Using letters to connect with parents
Many parents begin to feel distanced from their children’s schooling during middle school. Writing a letter that discusses the format of your course as well as the content students will study may help to draw in parents. A well-written letter can let parents know what you expect and can give them places to start conversations with their children.
Below is a sample letter that an 8th-grade U.S. History teacher could send home with her/his students the first week of school. Notice that the letter discusses subject matter the children will learn, explains classroom procedures, anticipates common problems students may have and creates accountability by asking for a signed response. You might consider each of these areas in adapting this letter for the courses you teach.
Welcome to the wonderful world of 8th graders! Our school's 8th-grade social studies course is a survey of United States history from late Colonial America to Reconstruction (1763-1877). This is a demanding course that asks your student to adopt the following goals:
- Become familiar with the broad outlines of U.S. history
- Sharpen your skills in reading, writing, thinking, drawing, speaking, discussing and computing
- Take on history and current events as lifelong pursuits
- Understand yourself and your family better by learning about your roots
- Become a better citizen
As you can see, our expectations are both broad and deep. This should require your student to "step it up a notch," and this stepping up will probably require some additional help and understanding from you. Listed below are some pointers to help you help your student. When you are done reading them, please sign the attached form, add your comments or questions and send it back to me.
Learning history is not about memorizing facts and dates. It's about trying to understand what happened in the past and relating it to our own time and our own lives. Thus, a lot of our course is about learning how to be an historian. We analyze many historical documents and artifacts, puzzling over what they can tell us about the past. This means that when we give homework assignments, the highest goals are not just finding the right answers like some History Jeopardy Game. Rather, they're about comprehension and making connections. Our basic questions are, "What? So what? Now what?"
You can help your student excel in history by asking these kinds of questions when you help them with their homework. Ask questions like "What is this whole section about?," "What did the Boston Tea Party have to do with the American Revolution?" and "What lessons are there for us in the way the Civil War worked out?" History should be a burden on the inquisitive mind, not on the memory.
Each 8th-grade student keeps a history journal. This journal provides a place for them to reflect on what the events studied mean to them and their lives. It is also a type of portfolio for preserving samples of one's best work. At the end of the year, the students are given their history journals in hopes that they will take them home, share them with their families, and then put them away as a record of how they thought and felt as 13-, 14-, and 15-year olds. You can help your student get the most from this journaling by showing an interest and by helping them relate what we're learning in class to their life and the experiences of your family.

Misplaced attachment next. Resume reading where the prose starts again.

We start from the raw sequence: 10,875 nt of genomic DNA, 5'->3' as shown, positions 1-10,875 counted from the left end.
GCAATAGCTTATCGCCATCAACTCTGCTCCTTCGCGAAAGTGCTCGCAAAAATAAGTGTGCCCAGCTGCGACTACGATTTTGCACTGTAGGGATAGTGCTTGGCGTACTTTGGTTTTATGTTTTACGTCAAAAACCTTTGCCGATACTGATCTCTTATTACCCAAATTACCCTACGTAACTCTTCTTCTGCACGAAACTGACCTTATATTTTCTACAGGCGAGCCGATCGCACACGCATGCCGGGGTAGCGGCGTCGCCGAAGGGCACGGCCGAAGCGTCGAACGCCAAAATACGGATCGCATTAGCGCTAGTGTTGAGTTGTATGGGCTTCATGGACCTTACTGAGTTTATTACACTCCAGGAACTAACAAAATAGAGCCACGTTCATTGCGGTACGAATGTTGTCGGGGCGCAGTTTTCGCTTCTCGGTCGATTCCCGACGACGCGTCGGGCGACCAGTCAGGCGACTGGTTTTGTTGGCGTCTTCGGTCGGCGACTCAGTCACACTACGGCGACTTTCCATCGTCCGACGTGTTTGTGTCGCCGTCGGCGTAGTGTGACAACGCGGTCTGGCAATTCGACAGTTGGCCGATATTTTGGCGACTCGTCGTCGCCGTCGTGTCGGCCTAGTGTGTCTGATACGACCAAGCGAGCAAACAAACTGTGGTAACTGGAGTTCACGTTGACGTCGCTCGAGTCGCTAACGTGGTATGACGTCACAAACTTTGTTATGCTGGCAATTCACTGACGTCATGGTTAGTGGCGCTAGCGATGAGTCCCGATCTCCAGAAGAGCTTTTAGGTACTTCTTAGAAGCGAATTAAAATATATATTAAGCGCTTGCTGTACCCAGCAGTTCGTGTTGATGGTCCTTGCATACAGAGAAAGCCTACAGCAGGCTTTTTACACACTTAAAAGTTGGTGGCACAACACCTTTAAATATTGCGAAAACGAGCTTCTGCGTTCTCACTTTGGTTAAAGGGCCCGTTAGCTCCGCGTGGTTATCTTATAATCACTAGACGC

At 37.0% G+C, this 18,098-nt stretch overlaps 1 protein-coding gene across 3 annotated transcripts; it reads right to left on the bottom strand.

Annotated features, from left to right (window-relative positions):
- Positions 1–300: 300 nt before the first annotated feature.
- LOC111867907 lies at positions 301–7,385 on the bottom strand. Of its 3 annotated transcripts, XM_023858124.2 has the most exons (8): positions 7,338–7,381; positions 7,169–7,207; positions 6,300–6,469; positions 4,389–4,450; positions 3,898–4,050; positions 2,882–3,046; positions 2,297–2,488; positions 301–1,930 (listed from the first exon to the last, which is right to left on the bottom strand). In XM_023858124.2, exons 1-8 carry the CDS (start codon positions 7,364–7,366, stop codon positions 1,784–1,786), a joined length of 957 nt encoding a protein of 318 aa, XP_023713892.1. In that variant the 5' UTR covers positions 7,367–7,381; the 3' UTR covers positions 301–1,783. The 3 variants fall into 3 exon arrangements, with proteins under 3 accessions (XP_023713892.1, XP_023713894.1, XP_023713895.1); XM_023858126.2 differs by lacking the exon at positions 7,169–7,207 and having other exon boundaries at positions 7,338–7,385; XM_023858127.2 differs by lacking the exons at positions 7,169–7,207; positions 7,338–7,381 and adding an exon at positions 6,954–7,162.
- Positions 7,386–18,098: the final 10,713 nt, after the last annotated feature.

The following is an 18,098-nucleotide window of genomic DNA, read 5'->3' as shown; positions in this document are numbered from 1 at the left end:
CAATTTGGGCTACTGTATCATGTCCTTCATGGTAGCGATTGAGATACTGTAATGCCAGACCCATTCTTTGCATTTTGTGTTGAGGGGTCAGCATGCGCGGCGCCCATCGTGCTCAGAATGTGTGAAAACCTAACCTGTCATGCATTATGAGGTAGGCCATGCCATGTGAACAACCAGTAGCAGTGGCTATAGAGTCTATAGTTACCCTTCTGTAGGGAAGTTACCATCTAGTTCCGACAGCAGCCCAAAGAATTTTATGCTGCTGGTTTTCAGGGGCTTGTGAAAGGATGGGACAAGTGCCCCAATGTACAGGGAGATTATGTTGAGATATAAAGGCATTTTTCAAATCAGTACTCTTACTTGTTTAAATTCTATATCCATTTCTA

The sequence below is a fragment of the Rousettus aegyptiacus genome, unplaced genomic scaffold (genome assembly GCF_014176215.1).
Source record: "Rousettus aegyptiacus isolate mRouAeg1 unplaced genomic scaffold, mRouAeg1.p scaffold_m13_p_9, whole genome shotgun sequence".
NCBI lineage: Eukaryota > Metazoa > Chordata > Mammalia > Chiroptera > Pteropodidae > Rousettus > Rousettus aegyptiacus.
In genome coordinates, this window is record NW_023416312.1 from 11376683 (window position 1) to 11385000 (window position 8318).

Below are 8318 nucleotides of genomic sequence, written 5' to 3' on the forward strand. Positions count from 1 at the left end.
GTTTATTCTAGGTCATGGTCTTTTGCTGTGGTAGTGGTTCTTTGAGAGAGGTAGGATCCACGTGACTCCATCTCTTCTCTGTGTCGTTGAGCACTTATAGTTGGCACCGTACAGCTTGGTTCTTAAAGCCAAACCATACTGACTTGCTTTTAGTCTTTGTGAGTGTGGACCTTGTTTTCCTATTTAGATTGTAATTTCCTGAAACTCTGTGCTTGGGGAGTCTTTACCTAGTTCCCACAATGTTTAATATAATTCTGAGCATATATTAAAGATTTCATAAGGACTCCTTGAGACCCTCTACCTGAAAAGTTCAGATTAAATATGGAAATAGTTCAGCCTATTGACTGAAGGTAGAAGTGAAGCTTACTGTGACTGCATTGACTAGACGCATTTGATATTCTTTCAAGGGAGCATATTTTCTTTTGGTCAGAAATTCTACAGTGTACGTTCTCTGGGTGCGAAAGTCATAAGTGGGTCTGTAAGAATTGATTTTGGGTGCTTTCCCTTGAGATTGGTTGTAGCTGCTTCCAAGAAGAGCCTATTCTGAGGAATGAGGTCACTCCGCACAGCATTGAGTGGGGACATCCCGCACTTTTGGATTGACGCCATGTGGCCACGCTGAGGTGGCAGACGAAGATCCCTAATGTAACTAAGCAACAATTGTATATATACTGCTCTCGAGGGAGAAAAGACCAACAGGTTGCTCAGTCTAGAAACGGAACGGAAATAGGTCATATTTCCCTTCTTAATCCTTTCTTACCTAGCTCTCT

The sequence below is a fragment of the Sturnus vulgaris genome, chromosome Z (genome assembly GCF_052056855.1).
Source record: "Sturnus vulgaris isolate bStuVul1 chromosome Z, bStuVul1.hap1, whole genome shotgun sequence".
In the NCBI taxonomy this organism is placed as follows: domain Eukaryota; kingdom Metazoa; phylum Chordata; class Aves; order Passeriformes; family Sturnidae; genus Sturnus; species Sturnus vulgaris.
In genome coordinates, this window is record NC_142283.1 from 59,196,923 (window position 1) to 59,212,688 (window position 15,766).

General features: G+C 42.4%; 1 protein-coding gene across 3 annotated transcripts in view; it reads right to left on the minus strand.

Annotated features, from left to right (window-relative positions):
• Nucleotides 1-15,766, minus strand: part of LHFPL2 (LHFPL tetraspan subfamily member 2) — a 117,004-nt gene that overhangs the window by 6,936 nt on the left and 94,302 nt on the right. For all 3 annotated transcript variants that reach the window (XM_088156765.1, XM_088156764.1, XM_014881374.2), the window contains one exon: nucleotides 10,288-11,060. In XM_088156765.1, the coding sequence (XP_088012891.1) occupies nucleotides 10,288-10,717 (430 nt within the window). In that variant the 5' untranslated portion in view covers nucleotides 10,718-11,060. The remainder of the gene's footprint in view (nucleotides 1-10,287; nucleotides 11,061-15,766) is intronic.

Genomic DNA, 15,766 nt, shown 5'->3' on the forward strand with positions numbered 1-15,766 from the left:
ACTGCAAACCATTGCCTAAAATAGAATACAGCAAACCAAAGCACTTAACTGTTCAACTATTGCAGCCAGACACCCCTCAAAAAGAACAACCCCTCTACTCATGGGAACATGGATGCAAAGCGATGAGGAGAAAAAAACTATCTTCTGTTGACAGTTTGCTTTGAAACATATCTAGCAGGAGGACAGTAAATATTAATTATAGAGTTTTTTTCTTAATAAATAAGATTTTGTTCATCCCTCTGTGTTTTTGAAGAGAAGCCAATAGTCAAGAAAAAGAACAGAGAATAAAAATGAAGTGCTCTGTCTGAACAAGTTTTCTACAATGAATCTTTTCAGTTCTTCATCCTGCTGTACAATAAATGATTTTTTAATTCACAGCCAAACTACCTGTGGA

Most 8th-graders don't know how to study very effectively, and this is a gap that will need to be filled this year and on into high school. Here are some suggestions of ways to help your student develop good study habits:
- Provide a quiet place and time for studying. "Homework before TV" always worked when we were growing up.
- Encourage your student to chip away at large assignments. Waiting until the last night breeds frustration and sloppiness.
- Insist on reading for understanding. If a student's eyes move across the lines of text but the brain is not engaged, no reading has occurred. Say this often: "So tell me what you learned by reading this assignment." Expect an elaborate and intelligent answer.
- Seize opportunities to show the importance of past and present events. Watch the news with your student. Make newspapers and news magazines available. Talk about the events of the day. Help your student realize that the nightly news can be more interesting than the nightly "reality shows."
- If the textbook is too difficult for your child, offer to read it to her or him or find someone who will. Also, we will have audiotapes of each of our chapters available to be loaned out.
Each of our middle school social studies courses includes three or more Friday Forums spread throughout the year. These are intense student discussions on current policy issues. Our first two Forums this year will be as follows:
Early November: Which of the president/vice-president teams should be elected?
January: What should be done, if anything, about the diet and exercise patterns of American young people?
These forums take place after a week of personal research into a broad range of materials on the Forum topic. We do our best to present the students with materials representing all points of view. We also have each student interview an adult of their choice about the topic. Our goal is to show our students how to sort through a tangle of conflicting viewpoints and form their own considered judgments. We hope that you will be a willing and patient interviewee if asked and that you will then probe your student's views to help them sort out and solidify their own positions.
Thank you for reading this lengthy letter. Would you please sign the form below so we know that it was delivered to you? Also, we would welcome your comments or questions.